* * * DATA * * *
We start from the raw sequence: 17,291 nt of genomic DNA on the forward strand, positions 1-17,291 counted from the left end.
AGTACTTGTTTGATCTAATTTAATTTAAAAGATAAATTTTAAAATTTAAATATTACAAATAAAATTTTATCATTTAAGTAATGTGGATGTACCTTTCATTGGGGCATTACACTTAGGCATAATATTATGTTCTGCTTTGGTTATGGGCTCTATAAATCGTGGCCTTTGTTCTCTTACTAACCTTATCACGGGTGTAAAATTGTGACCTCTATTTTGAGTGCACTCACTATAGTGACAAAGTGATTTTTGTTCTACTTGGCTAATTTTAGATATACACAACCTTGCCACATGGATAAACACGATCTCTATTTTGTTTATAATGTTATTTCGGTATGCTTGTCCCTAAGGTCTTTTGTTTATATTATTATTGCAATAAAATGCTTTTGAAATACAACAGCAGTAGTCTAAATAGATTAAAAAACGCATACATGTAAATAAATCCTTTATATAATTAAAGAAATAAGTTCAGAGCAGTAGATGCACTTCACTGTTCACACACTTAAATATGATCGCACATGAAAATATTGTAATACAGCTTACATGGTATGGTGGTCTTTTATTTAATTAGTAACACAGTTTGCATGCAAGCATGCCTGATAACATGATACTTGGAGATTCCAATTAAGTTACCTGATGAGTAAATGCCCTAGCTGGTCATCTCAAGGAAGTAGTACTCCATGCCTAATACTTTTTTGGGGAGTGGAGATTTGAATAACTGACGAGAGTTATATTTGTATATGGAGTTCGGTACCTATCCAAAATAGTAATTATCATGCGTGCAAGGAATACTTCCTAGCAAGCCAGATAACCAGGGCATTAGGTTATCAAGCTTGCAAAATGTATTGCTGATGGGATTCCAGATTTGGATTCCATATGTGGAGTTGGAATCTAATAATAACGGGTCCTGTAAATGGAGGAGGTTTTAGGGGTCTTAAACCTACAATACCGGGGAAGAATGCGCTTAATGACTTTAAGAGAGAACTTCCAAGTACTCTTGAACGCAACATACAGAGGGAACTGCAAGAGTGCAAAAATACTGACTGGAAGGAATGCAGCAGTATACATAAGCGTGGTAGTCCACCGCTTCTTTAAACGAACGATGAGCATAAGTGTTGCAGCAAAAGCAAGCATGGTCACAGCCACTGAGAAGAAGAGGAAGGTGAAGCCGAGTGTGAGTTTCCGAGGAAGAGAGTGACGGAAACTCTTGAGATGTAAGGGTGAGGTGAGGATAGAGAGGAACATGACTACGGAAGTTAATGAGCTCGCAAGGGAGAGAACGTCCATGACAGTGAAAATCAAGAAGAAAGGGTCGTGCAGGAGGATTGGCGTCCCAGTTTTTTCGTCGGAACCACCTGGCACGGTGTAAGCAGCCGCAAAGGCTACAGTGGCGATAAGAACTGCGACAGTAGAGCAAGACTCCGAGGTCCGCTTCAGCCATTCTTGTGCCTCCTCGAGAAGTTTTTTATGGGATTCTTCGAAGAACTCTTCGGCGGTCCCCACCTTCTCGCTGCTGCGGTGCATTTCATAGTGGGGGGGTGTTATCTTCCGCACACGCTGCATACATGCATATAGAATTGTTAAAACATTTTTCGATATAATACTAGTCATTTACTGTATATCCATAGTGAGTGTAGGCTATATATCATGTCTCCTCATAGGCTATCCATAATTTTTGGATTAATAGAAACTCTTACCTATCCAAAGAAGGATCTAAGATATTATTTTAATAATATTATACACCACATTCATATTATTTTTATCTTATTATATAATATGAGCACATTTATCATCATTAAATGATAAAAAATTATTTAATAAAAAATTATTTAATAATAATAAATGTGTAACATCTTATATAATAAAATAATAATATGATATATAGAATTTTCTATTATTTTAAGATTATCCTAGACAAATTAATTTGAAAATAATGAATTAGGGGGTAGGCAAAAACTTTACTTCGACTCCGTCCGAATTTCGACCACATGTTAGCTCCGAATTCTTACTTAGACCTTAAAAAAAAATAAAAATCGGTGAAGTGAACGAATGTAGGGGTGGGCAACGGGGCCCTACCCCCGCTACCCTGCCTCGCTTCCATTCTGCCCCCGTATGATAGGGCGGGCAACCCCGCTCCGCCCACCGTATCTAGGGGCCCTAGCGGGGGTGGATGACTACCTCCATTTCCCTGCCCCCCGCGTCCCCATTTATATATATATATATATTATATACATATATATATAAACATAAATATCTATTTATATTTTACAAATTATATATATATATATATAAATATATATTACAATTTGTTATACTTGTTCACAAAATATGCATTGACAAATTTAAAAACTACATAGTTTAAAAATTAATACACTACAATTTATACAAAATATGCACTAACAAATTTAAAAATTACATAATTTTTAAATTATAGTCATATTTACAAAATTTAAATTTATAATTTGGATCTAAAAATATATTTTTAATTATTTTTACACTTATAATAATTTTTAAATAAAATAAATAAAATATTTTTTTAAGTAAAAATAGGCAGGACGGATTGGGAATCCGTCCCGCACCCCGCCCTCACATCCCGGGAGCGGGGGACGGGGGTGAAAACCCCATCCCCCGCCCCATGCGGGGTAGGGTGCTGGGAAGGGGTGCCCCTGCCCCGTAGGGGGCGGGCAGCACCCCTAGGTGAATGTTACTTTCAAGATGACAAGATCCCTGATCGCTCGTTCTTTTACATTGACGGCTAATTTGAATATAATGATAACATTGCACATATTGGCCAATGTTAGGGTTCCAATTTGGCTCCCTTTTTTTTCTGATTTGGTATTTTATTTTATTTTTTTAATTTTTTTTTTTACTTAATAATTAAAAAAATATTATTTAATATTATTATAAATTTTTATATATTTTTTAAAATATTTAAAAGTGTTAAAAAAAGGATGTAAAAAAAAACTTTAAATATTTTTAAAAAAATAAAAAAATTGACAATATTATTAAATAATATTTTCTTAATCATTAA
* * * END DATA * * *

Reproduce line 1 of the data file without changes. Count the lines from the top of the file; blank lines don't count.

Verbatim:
We start from the raw sequence: 17,291 nt of genomic DNA on the forward strand, positions 1-17,291 counted from the left end.